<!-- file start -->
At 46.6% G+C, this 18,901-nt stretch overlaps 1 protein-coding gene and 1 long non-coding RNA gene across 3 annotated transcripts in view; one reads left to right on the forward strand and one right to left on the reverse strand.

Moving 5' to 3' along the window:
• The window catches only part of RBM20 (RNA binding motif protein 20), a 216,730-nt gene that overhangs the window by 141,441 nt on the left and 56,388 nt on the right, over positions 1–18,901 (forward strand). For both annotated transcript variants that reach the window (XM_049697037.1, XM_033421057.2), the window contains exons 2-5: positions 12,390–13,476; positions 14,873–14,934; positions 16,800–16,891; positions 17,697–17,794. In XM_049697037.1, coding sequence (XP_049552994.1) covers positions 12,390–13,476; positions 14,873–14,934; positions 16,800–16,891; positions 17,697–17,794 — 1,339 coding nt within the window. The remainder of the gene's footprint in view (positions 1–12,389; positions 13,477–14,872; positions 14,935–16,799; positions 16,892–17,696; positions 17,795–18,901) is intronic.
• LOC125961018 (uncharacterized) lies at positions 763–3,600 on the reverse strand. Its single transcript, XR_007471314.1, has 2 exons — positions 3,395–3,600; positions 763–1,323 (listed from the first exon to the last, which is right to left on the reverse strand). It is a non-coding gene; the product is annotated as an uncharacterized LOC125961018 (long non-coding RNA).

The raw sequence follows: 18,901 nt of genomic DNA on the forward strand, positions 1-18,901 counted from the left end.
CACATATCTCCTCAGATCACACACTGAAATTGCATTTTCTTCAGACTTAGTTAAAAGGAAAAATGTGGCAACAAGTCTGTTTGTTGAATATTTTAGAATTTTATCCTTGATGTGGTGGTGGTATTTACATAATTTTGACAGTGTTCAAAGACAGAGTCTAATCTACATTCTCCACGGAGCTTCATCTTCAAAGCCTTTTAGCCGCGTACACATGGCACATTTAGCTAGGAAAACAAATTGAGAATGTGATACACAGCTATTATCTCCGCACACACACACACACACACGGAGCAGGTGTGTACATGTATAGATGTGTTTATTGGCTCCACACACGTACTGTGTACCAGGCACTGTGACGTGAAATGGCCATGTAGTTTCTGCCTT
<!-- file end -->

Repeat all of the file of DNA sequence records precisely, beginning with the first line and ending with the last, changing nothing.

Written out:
At 46.6% G+C, this 18,901-nt stretch overlaps 1 protein-coding gene and 1 long non-coding RNA gene across 3 annotated transcripts in view; one reads left to right on the forward strand and one right to left on the reverse strand.

Moving 5' to 3' along the window:
• The window catches only part of RBM20 (RNA binding motif protein 20), a 216,730-nt gene that overhangs the window by 141,441 nt on the left and 56,388 nt on the right, over positions 1–18,901 (forward strand). For both annotated transcript variants that reach the window (XM_049697037.1, XM_033421057.2), the window contains exons 2-5: positions 12,390–13,476; positions 14,873–14,934; positions 16,800–16,891; positions 17,697–17,794. In XM_049697037.1, coding sequence (XP_049552994.1) covers positions 12,390–13,476; positions 14,873–14,934; positions 16,800–16,891; positions 17,697–17,794 — 1,339 coding nt within the window. The remainder of the gene's footprint in view (positions 1–12,389; positions 13,477–14,872; positions 14,935–16,799; positions 16,892–17,696; positions 17,795–18,901) is intronic.
• LOC125961018 (uncharacterized) lies at positions 763–3,600 on the reverse strand. Its single transcript, XR_007471314.1, has 2 exons — positions 3,395–3,600; positions 763–1,323 (listed from the first exon to the last, which is right to left on the reverse strand). It is a non-coding gene; the product is annotated as an uncharacterized LOC125961018 (long non-coding RNA).

The raw sequence follows: 18,901 nt of genomic DNA on the forward strand, positions 1-18,901 counted from the left end.
CACATATCTCCTCAGATCACACACTGAAATTGCATTTTCTTCAGACTTAGTTAAAAGGAAAAATGTGGCAACAAGTCTGTTTGTTGAATATTTTAGAATTTTATCCTTGATGTGGTGGTGGTATTTACATAATTTTGACAGTGTTCAAAGACAGAGTCTAATCTACATTCTCCACGGAGCTTCATCTTCAAAGCCTTTTAGCCGCGTACACATGGCACATTTAGCTAGGAAAACAAATTGAGAATGTGATACACAGCTATTATCTCCGCACACACACACACACACACGGAGCAGGTGTGTACATGTATAGATGTGTTTATTGGCTCCACACACGTACTGTGTACCAGGCACTGTGACGTGAAATGGCCATGTAGTTTCTGCCTT